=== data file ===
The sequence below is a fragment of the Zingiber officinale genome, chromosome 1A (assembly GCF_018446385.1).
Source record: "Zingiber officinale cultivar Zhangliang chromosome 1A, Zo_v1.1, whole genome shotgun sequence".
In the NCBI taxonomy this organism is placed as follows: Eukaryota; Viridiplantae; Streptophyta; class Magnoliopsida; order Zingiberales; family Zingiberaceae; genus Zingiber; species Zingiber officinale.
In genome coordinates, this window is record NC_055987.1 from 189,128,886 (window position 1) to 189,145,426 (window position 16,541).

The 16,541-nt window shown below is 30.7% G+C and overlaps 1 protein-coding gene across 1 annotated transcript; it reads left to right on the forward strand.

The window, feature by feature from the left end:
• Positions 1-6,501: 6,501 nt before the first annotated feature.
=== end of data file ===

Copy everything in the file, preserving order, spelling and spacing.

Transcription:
The sequence below is a fragment of the Zingiber officinale genome, chromosome 1A (assembly GCF_018446385.1).
Source record: "Zingiber officinale cultivar Zhangliang chromosome 1A, Zo_v1.1, whole genome shotgun sequence".
In the NCBI taxonomy this organism is placed as follows: Eukaryota; Viridiplantae; Streptophyta; class Magnoliopsida; order Zingiberales; family Zingiberaceae; genus Zingiber; species Zingiber officinale.
In genome coordinates, this window is record NC_055987.1 from 189,128,886 (window position 1) to 189,145,426 (window position 16,541).

The 16,541-nt window shown below is 30.7% G+C and overlaps 1 protein-coding gene across 1 annotated transcript; it reads left to right on the forward strand.

The window, feature by feature from the left end:
• Positions 1-6,501: 6,501 nt before the first annotated feature.